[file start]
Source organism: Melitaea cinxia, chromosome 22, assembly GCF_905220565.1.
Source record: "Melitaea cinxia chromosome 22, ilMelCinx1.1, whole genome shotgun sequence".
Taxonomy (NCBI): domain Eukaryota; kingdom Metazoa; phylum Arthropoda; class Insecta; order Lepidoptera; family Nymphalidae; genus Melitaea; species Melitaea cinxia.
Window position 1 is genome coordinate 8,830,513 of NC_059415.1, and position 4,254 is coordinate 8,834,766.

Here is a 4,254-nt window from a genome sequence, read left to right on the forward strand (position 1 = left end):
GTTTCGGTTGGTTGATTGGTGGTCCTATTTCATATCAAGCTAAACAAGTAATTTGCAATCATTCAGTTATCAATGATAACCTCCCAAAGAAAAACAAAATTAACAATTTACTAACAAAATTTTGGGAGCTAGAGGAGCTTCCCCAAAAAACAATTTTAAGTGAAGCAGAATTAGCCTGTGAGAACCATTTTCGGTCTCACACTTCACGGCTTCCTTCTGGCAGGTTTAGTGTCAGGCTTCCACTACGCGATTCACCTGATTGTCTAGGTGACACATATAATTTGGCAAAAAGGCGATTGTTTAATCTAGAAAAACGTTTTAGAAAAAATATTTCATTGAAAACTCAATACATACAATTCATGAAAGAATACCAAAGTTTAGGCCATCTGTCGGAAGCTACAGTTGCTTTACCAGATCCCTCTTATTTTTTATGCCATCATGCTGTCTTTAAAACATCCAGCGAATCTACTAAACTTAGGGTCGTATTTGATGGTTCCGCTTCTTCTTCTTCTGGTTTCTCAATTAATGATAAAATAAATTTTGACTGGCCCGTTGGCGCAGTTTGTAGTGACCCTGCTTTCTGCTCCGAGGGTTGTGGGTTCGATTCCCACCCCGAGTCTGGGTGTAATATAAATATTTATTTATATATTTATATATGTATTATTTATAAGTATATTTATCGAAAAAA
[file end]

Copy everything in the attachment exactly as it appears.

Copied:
Source organism: Melitaea cinxia, chromosome 22, assembly GCF_905220565.1.
Source record: "Melitaea cinxia chromosome 22, ilMelCinx1.1, whole genome shotgun sequence".
Taxonomy (NCBI): domain Eukaryota; kingdom Metazoa; phylum Arthropoda; class Insecta; order Lepidoptera; family Nymphalidae; genus Melitaea; species Melitaea cinxia.
Window position 1 is genome coordinate 8,830,513 of NC_059415.1, and position 4,254 is coordinate 8,834,766.

Here is a 4,254-nt window from a genome sequence, read left to right on the forward strand (position 1 = left end):
GTTTCGGTTGGTTGATTGGTGGTCCTATTTCATATCAAGCTAAACAAGTAATTTGCAATCATTCAGTTATCAATGATAACCTCCCAAAGAAAAACAAAATTAACAATTTACTAACAAAATTTTGGGAGCTAGAGGAGCTTCCCCAAAAAACAATTTTAAGTGAAGCAGAATTAGCCTGTGAGAACCATTTTCGGTCTCACACTTCACGGCTTCCTTCTGGCAGGTTTAGTGTCAGGCTTCCACTACGCGATTCACCTGATTGTCTAGGTGACACATATAATTTGGCAAAAAGGCGATTGTTTAATCTAGAAAAACGTTTTAGAAAAAATATTTCATTGAAAACTCAATACATACAATTCATGAAAGAATACCAAAGTTTAGGCCATCTGTCGGAAGCTACAGTTGCTTTACCAGATCCCTCTTATTTTTTATGCCATCATGCTGTCTTTAAAACATCCAGCGAATCTACTAAACTTAGGGTCGTATTTGATGGTTCCGCTTCTTCTTCTTCTGGTTTCTCAATTAATGATAAAATAAATTTTGACTGGCCCGTTGGCGCAGTTTGTAGTGACCCTGCTTTCTGCTCCGAGGGTTGTGGGTTCGATTCCCACCCCGAGTCTGGGTGTAATATAAATATTTATTTATATATTTATATATGTATTATTTATAAGTATATTTATCGAAAAAA